[Wingtips] Auto-Editing in Wing Pro (Part 3 of 3)

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[Wingtips] Auto-Editing in Wing Pro (Part 3 of 3)

Wingware Announce

Wing Pro implements a suite of auto-editing operations that take care of common low-level editing tasks. In the previous installments of this 3-part Wing Tips series on Wing Pro's auto-editing features we looked at managing Python code blocks and auto-invocation.

To finish up this series, let's take a look at PEP 8 compliant auto-spacing and a few less frequently needed but useful operations.

Note: If you have Wing Personal, you don't have the features described here. We'll return to features that are also present in Wing Personal next time. Or try Wing Pro on a free trial.

Auto-Entering Spaces and PEP 8

Wing Pro can auto-enter spacing as you type, but this operation is off by default since it may take some getting used to. Once enabled with the Editor > Auto-Editing > Auto-Enter Spaces preference, you can type x=1 to get x = 1 or i=range(x=0,10) to enter i = range(x=0, 10). Spacing is entered in a PEP 8 compliant way.


Shown above: Type "t([1,2,3],y=f)" without any spaces; PEP 8 compliant spacing is auto-entered as needed.

Some options for auto-spacing are available on the Editor > Auto-Editing preferences page, to control whether spaces are auto-entered after unambiguous keyword names are entered, whether to prevent insertion of spacing that is not PEP 8 compliant, and how to place spaces in type annotations.

PEP 8 Reformatting: If you're interested in maintaining strict PEP 8 compliance, you can enable automatic PEP 8 reformatting in the Editor > PEP 8 preferences group. Reformatting takes place either after leaving an edited line or for the whole file when it is saved to disk. Or, trigger reformatting manually from the Source > PEP 8 menu group.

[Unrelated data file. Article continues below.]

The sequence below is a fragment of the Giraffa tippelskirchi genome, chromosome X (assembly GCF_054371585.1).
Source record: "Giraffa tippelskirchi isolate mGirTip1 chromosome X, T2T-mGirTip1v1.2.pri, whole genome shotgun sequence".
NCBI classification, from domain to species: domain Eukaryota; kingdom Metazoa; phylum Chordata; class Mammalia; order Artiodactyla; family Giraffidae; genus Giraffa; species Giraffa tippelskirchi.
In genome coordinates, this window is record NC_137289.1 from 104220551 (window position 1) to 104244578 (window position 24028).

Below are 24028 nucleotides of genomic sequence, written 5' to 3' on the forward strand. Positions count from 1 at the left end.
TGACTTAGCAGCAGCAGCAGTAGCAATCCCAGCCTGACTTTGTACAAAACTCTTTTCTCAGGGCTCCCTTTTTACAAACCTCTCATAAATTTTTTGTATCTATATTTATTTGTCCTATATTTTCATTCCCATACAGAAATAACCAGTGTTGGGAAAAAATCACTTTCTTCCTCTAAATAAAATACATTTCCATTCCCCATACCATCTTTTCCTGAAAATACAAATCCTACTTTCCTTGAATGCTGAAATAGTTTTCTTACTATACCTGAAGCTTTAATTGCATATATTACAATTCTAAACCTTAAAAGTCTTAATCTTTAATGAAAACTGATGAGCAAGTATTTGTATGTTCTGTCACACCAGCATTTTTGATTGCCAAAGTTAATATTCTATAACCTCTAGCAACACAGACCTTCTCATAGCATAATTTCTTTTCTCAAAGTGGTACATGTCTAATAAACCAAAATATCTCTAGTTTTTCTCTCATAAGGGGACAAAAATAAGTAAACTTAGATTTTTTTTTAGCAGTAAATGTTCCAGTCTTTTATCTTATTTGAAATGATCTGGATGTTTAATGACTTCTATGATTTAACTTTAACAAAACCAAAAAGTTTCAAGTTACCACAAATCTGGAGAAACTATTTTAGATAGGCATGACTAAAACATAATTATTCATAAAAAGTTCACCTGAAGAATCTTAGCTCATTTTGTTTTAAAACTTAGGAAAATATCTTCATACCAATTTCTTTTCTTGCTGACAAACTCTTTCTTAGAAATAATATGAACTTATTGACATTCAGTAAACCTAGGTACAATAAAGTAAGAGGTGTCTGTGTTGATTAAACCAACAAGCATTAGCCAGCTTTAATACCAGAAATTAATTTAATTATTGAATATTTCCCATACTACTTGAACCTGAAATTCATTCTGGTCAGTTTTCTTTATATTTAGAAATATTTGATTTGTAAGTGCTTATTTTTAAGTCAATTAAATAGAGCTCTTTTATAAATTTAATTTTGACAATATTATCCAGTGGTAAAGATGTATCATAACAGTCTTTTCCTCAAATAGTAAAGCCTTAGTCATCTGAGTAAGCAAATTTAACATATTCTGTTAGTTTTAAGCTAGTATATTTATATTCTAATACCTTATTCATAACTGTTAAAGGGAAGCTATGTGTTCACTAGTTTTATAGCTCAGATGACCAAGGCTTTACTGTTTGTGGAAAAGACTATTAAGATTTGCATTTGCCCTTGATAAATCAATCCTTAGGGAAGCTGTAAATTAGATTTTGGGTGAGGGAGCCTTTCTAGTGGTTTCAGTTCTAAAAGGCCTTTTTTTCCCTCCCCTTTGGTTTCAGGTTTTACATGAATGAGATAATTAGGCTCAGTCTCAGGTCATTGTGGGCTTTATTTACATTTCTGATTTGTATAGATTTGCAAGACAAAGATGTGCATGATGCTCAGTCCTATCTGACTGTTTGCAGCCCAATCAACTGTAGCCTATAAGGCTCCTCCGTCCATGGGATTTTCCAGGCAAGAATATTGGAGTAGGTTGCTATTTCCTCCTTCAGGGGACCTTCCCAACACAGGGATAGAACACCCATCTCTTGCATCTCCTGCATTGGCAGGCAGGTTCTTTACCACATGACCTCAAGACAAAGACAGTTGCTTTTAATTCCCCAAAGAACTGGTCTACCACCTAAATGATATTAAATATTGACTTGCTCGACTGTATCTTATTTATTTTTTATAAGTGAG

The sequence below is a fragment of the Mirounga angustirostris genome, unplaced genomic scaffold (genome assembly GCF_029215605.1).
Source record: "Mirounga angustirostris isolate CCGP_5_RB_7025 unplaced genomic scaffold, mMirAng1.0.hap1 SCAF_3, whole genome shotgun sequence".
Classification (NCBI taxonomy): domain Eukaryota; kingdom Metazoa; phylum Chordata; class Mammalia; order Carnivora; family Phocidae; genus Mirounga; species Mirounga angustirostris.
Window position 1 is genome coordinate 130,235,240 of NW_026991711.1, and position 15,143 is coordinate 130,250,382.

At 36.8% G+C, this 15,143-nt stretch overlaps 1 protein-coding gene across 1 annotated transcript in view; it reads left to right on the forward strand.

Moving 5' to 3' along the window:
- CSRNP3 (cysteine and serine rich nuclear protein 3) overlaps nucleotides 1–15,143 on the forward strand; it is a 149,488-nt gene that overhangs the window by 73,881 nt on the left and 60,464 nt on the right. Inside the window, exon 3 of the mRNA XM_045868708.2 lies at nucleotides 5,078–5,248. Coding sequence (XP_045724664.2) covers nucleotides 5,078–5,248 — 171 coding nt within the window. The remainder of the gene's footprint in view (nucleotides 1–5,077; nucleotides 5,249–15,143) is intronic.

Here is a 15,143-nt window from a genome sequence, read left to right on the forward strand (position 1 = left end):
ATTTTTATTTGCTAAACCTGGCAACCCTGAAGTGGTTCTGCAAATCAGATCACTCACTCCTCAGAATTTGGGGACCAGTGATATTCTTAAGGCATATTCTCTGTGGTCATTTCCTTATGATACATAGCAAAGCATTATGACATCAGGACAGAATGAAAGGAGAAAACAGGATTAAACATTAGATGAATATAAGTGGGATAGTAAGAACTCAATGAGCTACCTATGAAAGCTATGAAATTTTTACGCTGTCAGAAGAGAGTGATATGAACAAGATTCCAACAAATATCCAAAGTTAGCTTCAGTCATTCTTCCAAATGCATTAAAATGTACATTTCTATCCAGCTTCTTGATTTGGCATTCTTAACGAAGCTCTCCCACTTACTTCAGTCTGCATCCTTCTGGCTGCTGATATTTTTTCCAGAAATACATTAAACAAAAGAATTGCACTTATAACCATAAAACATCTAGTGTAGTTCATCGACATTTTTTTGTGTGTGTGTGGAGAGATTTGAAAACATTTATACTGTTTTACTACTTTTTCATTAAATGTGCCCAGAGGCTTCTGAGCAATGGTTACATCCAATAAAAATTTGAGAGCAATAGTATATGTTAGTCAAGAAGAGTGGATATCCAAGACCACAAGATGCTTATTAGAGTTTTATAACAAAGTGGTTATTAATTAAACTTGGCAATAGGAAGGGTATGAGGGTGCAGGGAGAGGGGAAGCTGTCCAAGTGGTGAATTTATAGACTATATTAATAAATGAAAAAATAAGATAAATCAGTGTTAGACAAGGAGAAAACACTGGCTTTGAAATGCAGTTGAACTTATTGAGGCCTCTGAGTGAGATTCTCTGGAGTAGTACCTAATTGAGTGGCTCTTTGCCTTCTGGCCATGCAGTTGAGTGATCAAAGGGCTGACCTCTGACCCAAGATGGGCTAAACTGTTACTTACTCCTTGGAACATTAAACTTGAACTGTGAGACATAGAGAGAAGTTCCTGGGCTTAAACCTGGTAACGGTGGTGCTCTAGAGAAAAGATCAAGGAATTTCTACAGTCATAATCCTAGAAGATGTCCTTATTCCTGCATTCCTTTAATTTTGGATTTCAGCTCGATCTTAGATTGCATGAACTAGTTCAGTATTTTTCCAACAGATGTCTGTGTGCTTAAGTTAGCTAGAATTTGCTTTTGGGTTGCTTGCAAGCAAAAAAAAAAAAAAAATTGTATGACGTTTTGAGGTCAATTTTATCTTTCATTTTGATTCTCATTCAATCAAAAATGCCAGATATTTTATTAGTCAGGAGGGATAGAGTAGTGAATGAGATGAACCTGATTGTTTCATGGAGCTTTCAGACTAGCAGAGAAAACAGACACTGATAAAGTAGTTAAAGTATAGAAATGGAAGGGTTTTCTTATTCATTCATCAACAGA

Correcting Out-of-Order Typing

Wing recognizes some types of out-of-order typing and adjusts them automatically, as a way to save on keystrokes. Some of the transformations include:

Keys Pressed Keys Entered
if x(:) if x(): followed by a new line and indentation
def x(-) def x() -> for entering a type annotation
x()t x().t
x(.y) x().y
x(,) x(),


Shown above: Type "def x(:)" to start the first def, "def y(a,b-)" for the second, and finally "c=a,x(,)b"

Changing Type of Quotes on a String

When the caret is just after a string and a quote character is pressed, the quotes around the string are changed to that type of quote. This works with regular and triple-quoted strings, although it's most useful for regular strings when the string needs to be edited to contain a quote character.


Shown above: Type 'x = "test"', move caret to right, and then press ' to change to single quotes so the string can contain a double quote

That's it for our three-part Wing Tips series on auto-editing in Wing Pro. For details on all the available auto-editing operations, see Auto-Editing in the Wing Pro manual.

Auto-editing is just one way in which Wing helps with writing, testing, and debugging Python code. Next week we'll move on to some of the others.

Wing Pro Python IDE tips and tricks

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